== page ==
American Society for Microbiology, American Society for Clinical Laboratory Science and American Society for Clinical Pathology

Five Things Physicians and Patients Should Question

Released November 7, 2022

  1. 1

    Do not routinely send urine for Chlamydia trachomatis and Neisseria gonorrhoeae (CT/NG) testing from females if vaginal swab collection is possible.

    Nucleic acid amplification testing (NAAT) for CT/NG is standard of care for testing adults and has largely replaced culture. Vaginal swabs are the preferred single specimen for screening and diagnosis of CT/NG by NAAT providing 5% to >10% increased sensitivity compared to urine for females; testing multiple specimens (vaginal, endocervical, and urine) can further increase sensitivity. When vaginal collections are not possible due to the setting, test or collection device shortages, or very strong patient preference, first-void urine can be considered as a non-invasive alternative.

  2. 2

    Do not perform heterophile antibody (monospot) testing to diagnose acute EBV infection in children less than 5 years of age.

    Approximately 40% of children under 5 years do not develop heterophile antibodies following primary EBV infection. If the heterophile is the only test ordered, the diagnosis may be missed. The U.S. Centers for Disease Control and Prevention has advised against heterophile testing in this age group due to lack of specificity and potential for false negative results. Testing in this age group should be a panel of EBV-specific serologic antibody immunoassays for viral capsid antigen (VCA) IgM and IgG and Epstein-Barr nuclear antigen (EBNA).

  3. 3

    Do not test for influenza unless the patient is symptomatic and the result will influence clinical management and decision making.

    The United States Centers for Disease Control and Prevention (CDC) National Center for Immunization and Respiratory Diseases (NCIRD) recommends when influenza is circulating in the community that hospitalized patients with influenza indications undergo influenza testing, and the Infectious Disease Society of America [IDSA} recommends rapid influenza molecular assays or reverse transcriptase polymerase chain reaction [RT-PCR] testing for greatest diagnostic certainty. The NCIRD indications include typical influenza symptoms, atypical presentations, complications, and admission status.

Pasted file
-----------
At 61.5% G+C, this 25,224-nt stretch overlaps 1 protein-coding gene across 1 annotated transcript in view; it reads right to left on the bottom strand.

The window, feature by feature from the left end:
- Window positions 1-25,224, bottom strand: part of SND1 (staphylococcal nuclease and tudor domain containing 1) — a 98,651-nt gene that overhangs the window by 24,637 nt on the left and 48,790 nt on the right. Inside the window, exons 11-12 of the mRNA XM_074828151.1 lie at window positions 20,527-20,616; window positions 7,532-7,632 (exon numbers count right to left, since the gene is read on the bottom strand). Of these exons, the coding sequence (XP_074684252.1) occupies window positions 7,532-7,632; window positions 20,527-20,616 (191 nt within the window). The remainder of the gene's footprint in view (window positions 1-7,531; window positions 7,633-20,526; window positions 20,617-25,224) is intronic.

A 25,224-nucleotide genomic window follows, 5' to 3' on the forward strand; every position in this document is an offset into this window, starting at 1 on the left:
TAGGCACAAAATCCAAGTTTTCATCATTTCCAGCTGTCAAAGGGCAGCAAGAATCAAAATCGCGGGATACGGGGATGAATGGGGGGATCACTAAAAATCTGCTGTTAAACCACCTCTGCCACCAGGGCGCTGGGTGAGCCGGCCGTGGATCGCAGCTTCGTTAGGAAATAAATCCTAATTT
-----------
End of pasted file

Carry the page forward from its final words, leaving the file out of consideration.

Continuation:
Three scenarios to consider:

    1. Perform molecular testing if a patient has signs and symptoms suggestive of influenza, including an atypical clinical presentation, or findings suggestive of complications associated with influenza and is being admitted to the hospital.
    2. Perform molecular testing if a patient has signs and symptoms suggestive of influenza, and is not being admitted to the hospital, but the result will influence clinical management.
    3. If a patient is not symptomatic, then influenza testing is probably not indicated.

  4. 4

    Do not prescribe immune suppressive agents for suspected autoimmune hepatitis (AIH) without first excluding hepatotropic virus infections (e.g., viral hepatitis A, B, and C). Viral hepatitis may mimic AIH, both serologically and histologically, features that may resolve with direct-acting antiviral (DAA) treatment.

    Viral hepatitis, including that caused by hepatitis A, B, and C, can lead to development of autoantibodies (e.g., antinuclear, anti-smooth muscle actin (SMA)/F-actin, liver–kidney microsomal type 1 (LKM-1), soluble liver antigen (SLA), and immunoglobulin G (IgG)) in approximately 50% of cases. The autoantibody profile in patients with chronic HCV may cause clinical suspicion of concurrent AIH and may prompt unnecessary liver biopsies and/or immune suppressive treatments. HAV, HBV, and HCV, may have similar histologic and clinical features including frequent plasma cells, elevated transaminases and may lead to cirrhosis. However, treatment is markedly different. Treatment of HCV is with interferon (IFN)-free or DAA therapy, achieving sustained viral responses (SVR) in most cases and has been shown to eliminate both clinical and histologic features of AIH. Therefore, patients with chronic hepatitis C who have serum markers and/or histologic features of AIH should first be treated with DAA in most cases.

  5. 5

    Don’t order tissue transglutaminase IgG antibody or Deamidated Gliadin Peptide (DGP) antibodies (IgG or IgA) in the initial screening for Celiac Disease.

    Tissue transglutaminase IgA antibody (anti-tTG IgA) is the recommended first-line screening test for celiac disease because it provides the best diagnostic sensitivity and specificity. Serum IgA should also be included to detect IgA deficiency. Tissue transglutaminase IgG antibody (anti-tTG IgG) or deamidated gliadin peptide antibodies (IgG or IgA) could be appropriate as reflex tests in specific situations based on initial findings although they have less specificity than the tissue transglutaminase IgA antibody. In particular, Deamidated Gliadin Peptides result in a higher false positive rate that can lead to further unnecessary testing and/or endoscopy.